One class of antibiotics being investigated is fluoroquinolones, but others will be studied soon.
A new way to counter hospital-borne infection has been found by revealing the structure of a protein used by bacteria to pump out antibiotics. A study describing the find was published recently in Nature Chemical Biology.The research team at New York University, NYU Grossman School of Medicine, and NYU Langone’s Laura and Isaac Perlmutter Cancer Center, led by first author Doug Brawley, PhD, designed an early-stage therapeutic that sabotages the pump and restores the effectiveness of antibiotics. Brawley completed his doctoral thesis in the laboratories of senior authors, Da-Neng Wang, PhD, a professor in the Department of Cell Biology at NYU Grossman School of Medicine, and, Nate Traaseth, PhD, a professor in the Department of Chemistry at New York University. Brawley is now the business development manager for Technology Opportunities and Ventures at NYU Langone Health. Brawley, Wang, and Traaseth talked to Infection Control Today® (ICT®) about the key findings of the study and what future research there will be.
“The major problem that we were tackling was in antibiotic resistance, which is a real problem that has emerged since the first antibiotic was introduced to patients 60 years ago or more,” “Since that point of that first introduction, there has been an emergence of antibiotic resistance. Said simply, our antibiotics don't work as well as they used to work. And that is because these bugs, these bacteria have gained resistance to the antibiotic.”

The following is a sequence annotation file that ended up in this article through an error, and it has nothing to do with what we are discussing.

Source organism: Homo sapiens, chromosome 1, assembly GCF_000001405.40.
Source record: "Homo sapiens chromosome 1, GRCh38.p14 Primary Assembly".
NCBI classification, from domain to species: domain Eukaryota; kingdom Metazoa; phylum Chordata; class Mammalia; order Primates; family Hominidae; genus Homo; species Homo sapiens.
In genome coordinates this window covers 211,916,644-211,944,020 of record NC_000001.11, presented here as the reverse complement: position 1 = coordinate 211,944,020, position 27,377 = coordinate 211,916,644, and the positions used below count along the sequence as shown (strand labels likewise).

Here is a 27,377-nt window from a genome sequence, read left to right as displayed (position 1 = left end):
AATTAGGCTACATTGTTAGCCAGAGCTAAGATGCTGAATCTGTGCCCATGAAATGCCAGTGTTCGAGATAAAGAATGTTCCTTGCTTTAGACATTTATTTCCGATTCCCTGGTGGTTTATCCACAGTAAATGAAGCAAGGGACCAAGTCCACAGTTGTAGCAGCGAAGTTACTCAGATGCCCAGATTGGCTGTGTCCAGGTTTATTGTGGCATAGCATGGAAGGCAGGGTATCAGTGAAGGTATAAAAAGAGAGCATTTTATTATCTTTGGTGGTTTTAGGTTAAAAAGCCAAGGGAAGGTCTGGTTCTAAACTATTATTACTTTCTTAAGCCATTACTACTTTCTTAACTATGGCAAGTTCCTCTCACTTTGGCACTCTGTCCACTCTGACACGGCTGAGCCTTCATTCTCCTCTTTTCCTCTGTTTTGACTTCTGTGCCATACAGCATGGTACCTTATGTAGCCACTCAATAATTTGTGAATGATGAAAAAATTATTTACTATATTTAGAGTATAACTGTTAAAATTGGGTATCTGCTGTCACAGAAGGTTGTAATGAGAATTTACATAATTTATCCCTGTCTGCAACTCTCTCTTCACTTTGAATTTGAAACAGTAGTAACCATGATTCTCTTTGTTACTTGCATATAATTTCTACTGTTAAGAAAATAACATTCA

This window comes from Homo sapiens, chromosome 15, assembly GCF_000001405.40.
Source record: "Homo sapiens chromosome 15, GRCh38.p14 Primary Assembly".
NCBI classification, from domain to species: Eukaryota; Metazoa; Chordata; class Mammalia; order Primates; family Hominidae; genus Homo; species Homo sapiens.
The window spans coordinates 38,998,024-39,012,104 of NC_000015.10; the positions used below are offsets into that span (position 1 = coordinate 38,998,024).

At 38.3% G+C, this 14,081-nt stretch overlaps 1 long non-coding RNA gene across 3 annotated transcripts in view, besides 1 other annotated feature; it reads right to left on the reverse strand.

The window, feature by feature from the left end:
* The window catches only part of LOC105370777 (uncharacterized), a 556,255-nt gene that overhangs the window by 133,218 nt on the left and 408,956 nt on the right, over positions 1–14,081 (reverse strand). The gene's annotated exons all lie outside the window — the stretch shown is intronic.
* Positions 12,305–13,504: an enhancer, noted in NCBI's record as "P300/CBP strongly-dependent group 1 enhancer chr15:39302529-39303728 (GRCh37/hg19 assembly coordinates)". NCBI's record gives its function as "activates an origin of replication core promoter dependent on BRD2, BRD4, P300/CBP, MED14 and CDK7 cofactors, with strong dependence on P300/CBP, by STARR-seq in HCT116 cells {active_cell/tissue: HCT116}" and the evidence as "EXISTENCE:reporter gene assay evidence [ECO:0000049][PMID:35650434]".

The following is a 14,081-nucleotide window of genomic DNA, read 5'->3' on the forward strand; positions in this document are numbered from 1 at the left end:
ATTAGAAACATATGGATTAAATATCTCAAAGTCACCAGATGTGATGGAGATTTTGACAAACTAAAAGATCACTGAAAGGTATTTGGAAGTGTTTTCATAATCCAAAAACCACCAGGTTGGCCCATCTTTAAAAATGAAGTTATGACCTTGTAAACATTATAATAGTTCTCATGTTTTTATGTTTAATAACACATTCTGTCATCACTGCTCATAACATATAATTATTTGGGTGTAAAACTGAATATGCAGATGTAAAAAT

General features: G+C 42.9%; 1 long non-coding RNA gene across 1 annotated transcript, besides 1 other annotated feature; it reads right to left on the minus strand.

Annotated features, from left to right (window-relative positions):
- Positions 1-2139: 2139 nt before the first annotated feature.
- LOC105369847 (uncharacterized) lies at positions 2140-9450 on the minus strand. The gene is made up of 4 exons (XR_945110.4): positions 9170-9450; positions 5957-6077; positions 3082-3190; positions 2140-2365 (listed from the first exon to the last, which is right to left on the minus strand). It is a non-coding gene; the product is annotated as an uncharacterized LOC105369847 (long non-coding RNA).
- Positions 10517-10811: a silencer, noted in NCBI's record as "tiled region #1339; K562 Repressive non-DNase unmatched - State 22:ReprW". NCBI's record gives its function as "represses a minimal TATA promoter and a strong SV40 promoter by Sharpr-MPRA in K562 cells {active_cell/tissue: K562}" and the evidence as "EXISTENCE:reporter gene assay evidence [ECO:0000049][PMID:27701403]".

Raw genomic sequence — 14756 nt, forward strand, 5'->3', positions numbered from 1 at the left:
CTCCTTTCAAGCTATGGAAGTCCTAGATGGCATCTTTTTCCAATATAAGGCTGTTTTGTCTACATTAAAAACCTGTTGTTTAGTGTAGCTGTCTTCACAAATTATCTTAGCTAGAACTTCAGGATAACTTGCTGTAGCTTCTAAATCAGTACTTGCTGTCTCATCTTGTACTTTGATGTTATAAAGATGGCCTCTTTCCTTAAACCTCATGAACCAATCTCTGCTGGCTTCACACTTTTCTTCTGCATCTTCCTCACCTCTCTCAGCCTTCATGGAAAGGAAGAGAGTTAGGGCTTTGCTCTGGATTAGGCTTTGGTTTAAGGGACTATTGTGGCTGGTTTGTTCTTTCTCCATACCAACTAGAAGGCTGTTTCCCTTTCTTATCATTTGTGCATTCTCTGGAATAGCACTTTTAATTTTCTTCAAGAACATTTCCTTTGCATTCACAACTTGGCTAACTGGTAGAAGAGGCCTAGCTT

To explain the “drug pump,” Brawley told ICT®, “Bacteria have multiple mechanisms. And one mechanism is pumps. They have proteins that are expressed in their membranes, that act sort of as vacuum cleaners to kind of suck up antibiotics that are inside the bacterial cell and extrude them out--efflux them out. They are known as drug efflux pumps.”
The future research on the “drug pump” will be finding direct “ways to attack those resistance mechanisms in a direct manner, so that we can maybe even bring some of these antibiotics that have been deemed ineffective, back into the back onto the table back into the clinic,” Traaseth, told ICT®.
Wang concurred. “We are doing using the same approach with other pathogens; we hope to now generate more drug leads for others.” He also hopes to do more than investigate in the lab. He also hopes to get more students in science. “We also want to attract more young kids, high school students, elementary students into science not doing exacting science to help mankind.”